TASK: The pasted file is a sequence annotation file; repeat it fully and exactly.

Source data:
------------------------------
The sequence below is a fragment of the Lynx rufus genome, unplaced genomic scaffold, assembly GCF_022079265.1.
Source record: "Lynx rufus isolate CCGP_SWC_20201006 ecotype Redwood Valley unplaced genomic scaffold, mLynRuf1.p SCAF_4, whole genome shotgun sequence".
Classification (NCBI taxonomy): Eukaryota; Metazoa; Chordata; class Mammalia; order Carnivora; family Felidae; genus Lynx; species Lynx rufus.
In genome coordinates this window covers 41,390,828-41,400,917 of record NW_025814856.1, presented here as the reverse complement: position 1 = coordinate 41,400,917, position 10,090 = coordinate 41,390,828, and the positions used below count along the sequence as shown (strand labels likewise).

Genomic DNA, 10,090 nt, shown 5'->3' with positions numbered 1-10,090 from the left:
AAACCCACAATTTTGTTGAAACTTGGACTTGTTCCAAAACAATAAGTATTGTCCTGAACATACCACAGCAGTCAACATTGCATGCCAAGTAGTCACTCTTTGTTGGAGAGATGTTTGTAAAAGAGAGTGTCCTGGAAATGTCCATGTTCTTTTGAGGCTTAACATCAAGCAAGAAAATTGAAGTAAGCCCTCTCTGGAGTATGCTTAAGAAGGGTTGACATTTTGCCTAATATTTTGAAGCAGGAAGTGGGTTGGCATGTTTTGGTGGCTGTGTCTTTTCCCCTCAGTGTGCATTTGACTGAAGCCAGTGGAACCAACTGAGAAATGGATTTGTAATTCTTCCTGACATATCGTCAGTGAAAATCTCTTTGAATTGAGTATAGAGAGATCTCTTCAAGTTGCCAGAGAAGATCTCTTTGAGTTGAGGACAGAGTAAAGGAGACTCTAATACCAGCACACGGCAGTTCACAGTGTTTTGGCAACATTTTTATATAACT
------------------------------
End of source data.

The sequence below is a fragment of the Lynx rufus genome, unplaced genomic scaffold, assembly GCF_022079265.1.
Source record: "Lynx rufus isolate CCGP_SWC_20201006 ecotype Redwood Valley unplaced genomic scaffold, mLynRuf1.p SCAF_4, whole genome shotgun sequence".
Classification (NCBI taxonomy): Eukaryota; Metazoa; Chordata; class Mammalia; order Carnivora; family Felidae; genus Lynx; species Lynx rufus.
In genome coordinates this window covers 41,390,828-41,400,917 of record NW_025814856.1, presented here as the reverse complement: position 1 = coordinate 41,400,917, position 10,090 = coordinate 41,390,828, and the positions used below count along the sequence as shown (strand labels likewise).

Genomic DNA, 10,090 nt, shown 5'->3' with positions numbered 1-10,090 from the left:
AAACCCACAATTTTGTTGAAACTTGGACTTGTTCCAAAACAATAAGTATTGTCCTGAACATACCACAGCAGTCAACATTGCATGCCAAGTAGTCACTCTTTGTTGGAGAGATGTTTGTAAAAGAGAGTGTCCTGGAAATGTCCATGTTCTTTTGAGGCTTAACATCAAGCAAGAAAATTGAAGTAAGCCCTCTCTGGAGTATGCTTAAGAAGGGTTGACATTTTGCCTAATATTTTGAAGCAGGAAGTGGGTTGGCATGTTTTGGTGGCTGTGTCTTTTCCCCTCAGTGTGCATTTGACTGAAGCCAGTGGAACCAACTGAGAAATGGATTTGTAATTCTTCCTGACATATCGTCAGTGAAAATCTCTTTGAATTGAGTATAGAGAGATCTCTTCAAGTTGCCAGAGAAGATCTCTTTGAGTTGAGGACAGAGTAAAGGAGACTCTAATACCAGCACACGGCAGTTCACAGTGTTTTGGCAACATTTTTATATAACT